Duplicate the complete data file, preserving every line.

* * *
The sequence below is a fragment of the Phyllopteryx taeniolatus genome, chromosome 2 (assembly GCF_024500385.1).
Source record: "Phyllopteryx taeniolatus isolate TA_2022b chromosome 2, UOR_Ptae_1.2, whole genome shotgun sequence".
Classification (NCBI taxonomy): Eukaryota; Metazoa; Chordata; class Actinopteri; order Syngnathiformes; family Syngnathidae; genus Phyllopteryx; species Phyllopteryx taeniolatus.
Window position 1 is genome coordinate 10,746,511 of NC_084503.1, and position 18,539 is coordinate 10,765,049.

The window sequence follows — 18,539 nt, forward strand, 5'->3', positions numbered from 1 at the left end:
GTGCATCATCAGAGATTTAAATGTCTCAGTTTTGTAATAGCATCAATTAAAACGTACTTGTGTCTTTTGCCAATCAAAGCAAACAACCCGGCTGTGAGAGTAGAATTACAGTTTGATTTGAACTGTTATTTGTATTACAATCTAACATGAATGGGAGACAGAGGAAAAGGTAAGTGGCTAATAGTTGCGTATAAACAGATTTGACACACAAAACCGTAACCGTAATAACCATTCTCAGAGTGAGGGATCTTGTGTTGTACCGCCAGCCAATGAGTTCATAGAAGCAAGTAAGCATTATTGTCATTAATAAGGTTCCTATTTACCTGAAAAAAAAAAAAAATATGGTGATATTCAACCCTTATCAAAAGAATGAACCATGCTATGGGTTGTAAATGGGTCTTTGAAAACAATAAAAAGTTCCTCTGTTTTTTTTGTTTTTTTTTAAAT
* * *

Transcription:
The sequence below is a fragment of the Phyllopteryx taeniolatus genome, chromosome 2 (assembly GCF_024500385.1).
Source record: "Phyllopteryx taeniolatus isolate TA_2022b chromosome 2, UOR_Ptae_1.2, whole genome shotgun sequence".
Classification (NCBI taxonomy): Eukaryota; Metazoa; Chordata; class Actinopteri; order Syngnathiformes; family Syngnathidae; genus Phyllopteryx; species Phyllopteryx taeniolatus.
Window position 1 is genome coordinate 10,746,511 of NC_084503.1, and position 18,539 is coordinate 10,765,049.

The window sequence follows — 18,539 nt, forward strand, 5'->3', positions numbered from 1 at the left end:
GTGCATCATCAGAGATTTAAATGTCTCAGTTTTGTAATAGCATCAATTAAAACGTACTTGTGTCTTTTGCCAATCAAAGCAAACAACCCGGCTGTGAGAGTAGAATTACAGTTTGATTTGAACTGTTATTTGTATTACAATCTAACATGAATGGGAGACAGAGGAAAAGGTAAGTGGCTAATAGTTGCGTATAAACAGATTTGACACACAAAACCGTAACCGTAATAACCATTCTCAGAGTGAGGGATCTTGTGTTGTACCGCCAGCCAATGAGTTCATAGAAGCAAGTAAGCATTATTGTCATTAATAAGGTTCCTATTTACCTGAAAAAAAAAAAAAATATGGTGATATTCAACCCTTATCAAAAGAATGAACCATGCTATGGGTTGTAAATGGGTCTTTGAAAACAATAAAAAGTTCCTCTGTTTTTTTTGTTTTTTTTTAAAT